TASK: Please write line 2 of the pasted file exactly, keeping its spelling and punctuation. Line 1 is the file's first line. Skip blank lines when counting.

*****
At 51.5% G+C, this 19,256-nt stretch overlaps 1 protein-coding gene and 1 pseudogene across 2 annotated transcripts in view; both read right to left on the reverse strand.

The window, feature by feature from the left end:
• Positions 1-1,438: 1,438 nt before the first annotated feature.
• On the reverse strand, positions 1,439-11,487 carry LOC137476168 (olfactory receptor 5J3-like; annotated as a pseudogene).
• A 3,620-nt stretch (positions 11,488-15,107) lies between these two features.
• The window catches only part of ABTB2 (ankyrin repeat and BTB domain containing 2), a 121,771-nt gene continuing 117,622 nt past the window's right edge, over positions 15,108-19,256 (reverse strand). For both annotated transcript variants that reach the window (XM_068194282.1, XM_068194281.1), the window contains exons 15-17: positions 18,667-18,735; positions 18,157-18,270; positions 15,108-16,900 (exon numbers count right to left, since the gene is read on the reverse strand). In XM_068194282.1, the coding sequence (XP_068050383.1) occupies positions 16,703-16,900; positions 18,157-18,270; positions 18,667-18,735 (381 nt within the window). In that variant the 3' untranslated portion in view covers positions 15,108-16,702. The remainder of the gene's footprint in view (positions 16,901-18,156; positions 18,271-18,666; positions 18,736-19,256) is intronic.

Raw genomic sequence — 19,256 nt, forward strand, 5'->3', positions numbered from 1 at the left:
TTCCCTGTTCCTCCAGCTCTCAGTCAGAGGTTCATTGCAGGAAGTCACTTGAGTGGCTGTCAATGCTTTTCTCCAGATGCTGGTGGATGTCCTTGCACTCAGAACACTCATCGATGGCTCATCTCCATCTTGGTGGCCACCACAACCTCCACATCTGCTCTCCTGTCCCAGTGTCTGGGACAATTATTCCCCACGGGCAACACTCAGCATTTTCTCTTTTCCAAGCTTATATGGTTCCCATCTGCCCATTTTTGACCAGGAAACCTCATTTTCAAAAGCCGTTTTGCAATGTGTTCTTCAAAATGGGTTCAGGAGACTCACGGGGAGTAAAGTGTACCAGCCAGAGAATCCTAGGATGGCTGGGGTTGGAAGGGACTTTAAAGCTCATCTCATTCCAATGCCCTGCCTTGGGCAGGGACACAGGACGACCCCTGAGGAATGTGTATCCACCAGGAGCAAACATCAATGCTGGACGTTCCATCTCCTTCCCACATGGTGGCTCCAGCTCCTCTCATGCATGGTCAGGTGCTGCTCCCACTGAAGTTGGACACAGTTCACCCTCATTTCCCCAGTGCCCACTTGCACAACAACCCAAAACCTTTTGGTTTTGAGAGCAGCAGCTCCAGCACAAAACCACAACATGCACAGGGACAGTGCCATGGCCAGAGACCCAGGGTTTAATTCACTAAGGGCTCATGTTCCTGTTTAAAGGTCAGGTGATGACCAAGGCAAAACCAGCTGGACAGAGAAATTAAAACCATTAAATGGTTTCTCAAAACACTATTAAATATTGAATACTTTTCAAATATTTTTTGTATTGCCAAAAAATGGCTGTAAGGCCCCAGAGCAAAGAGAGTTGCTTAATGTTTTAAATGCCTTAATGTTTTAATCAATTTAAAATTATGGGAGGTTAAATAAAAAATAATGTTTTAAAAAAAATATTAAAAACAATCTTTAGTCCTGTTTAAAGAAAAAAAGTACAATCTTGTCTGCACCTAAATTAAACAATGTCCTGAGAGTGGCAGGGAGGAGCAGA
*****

The window, feature by feature from the left end: